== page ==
Find a job (post-arrival)
West Sweden is home to global companies such as Volvo, AstraZeneca, SKF and Nudie Jeans, world-class universities and innovative start-ups. Key business areas include the automotive, transport, life sciences, IT, renewable energy, creative and textile industries.
Where to look
A good place to start your job search is the Swedish Public Employment Agency (Arbetsförmedlingen) website, Sweden’s largest and most visited employment site. Now that you are in Sweden, you should also visit your local office where you can get free advice and support from an employment officer. They can guide you through the recruitment process and help you find jobs that match your skills, education and experience. The agency also organises recruitment meetings and information seminars, and has programmes (such as Instegsjobb and Nystartsjobb) to help new arrivals gain employment.
You will find that many of the job ads in Sweden are in Swedish, so web translation tools can be helpful. You should also learn key Swedish words for various positions and occupations you are interested in. Another tip is to search for jobs using English terms as well as the term “English”.
Temp agencies and recruiting companies such as Academic Work, Proffice, Manpower, Randstad and Adecco can also be a good way to find employment. Their sites also have job listings and allow you to register your CV.
Another good option is the social networking site LinkedIn, where you can follow the companies that interest you and join groups relevant to your profession. The site is regularly used by recruiters, so put a lot of effort into your profile and keep it updated. It also has many job advertisements.
Good to know
Contact employers directly
It’s estimated that more than half of all jobs in Sweden are filled in other ways than via an advertisement. Don’t hesitate to contact employers directly and market your skills. This method is frequently used in Sweden. Even if there is nothing immediately, it may lead to something in the future.
Build your network
Network, both in person and online, and not only with other internationals, but with Swedes as well. Market your skills and let people know you are looking for work. Head along to job fairs and social meetups, join a club or group and chat with your neighbours or classmates. Again, even if it’s not fruitful immediately, it may lead to something in the future.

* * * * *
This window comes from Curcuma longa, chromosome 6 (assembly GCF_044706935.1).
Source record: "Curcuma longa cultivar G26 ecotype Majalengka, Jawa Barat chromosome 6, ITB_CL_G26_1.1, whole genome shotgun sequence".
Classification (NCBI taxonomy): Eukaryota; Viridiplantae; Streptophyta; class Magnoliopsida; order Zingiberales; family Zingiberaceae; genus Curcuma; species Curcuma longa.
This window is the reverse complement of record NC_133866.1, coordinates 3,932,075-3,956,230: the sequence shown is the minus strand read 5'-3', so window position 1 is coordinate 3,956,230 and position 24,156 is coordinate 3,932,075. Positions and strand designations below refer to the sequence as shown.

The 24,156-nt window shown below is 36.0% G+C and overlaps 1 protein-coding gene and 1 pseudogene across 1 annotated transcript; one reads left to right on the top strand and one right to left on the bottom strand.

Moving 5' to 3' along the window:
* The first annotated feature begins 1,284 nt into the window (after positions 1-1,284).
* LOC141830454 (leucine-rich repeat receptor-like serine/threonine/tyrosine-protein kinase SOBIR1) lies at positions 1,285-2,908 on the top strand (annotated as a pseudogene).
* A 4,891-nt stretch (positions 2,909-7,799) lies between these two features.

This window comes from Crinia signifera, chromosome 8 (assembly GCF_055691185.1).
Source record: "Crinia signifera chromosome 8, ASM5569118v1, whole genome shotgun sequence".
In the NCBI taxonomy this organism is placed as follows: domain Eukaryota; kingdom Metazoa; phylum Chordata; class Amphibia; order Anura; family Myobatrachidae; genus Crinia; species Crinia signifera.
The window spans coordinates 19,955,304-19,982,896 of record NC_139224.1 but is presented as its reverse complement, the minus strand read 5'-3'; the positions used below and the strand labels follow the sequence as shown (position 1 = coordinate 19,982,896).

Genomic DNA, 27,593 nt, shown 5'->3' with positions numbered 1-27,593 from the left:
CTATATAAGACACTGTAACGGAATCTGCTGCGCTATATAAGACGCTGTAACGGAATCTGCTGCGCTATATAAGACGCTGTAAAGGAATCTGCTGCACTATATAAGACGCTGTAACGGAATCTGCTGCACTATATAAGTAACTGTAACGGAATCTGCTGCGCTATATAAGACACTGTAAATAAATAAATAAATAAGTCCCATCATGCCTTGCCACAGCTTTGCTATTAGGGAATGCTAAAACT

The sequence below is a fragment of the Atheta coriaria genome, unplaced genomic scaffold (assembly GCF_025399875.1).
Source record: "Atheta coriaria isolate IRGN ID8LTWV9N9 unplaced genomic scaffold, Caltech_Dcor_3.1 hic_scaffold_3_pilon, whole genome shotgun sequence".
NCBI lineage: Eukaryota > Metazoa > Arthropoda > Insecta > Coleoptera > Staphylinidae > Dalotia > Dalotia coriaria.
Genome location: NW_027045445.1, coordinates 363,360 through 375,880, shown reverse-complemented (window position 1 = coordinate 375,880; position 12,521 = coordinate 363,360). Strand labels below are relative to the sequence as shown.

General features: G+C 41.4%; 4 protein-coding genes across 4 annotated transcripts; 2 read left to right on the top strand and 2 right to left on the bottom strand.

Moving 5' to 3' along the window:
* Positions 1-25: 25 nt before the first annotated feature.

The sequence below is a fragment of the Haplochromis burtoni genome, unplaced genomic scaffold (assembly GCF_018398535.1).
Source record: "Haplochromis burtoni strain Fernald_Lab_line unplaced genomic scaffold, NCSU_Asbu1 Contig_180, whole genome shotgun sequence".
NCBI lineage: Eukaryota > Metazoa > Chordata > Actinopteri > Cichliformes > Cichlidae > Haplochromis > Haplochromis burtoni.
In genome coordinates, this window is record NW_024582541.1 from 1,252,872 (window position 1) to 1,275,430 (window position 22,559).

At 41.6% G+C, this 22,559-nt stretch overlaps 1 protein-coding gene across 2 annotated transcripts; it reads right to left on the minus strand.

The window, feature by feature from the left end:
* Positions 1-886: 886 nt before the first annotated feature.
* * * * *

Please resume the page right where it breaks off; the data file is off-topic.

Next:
As an international student in Sweden you have the right to work as much as you like during your studies. However, it is often difficult to find a part-time job without speaking Swedish. Once you have finished your studies, you can also extend your stay and launch your career here.
Most universities have a careers service which provides free support and advice, organises seminars and workshops, and often has listings for job/thesis project opportunities. Don’t wait until the end of your studies to speak to them; do it early and start planning your career. Here are 10 tips for finding work in Sweden.
Labour shortage list
Sweden has a shortage of workers in many professions. Here you can see if your skills are in demand: Work in Sweden – Labour shortage list.
Local labour market
Each quarter Business Region Göteborg publishes an economic outlook report for the Gothenburg region. The reports include up-to-date information about the local labour market.
Other useful resources for jobs seekers
Work in Sweden has comprehensive information about working in Sweden. Behind the site is the government agency the Swedish Institute.
Omstart is a helpful information portal for newly arrived professionals in Sweden. It contains, among other things, information about the labour market and salaries for various professions as well as how to apply for jobs in Sweden. It’s produced by Saco, one of Sweden’s main trade union confederations.
Information om Sverige has information about things such as how to look for work, employment contracts and employer tips. The site is operated by Sweden’s County Administrative Boards.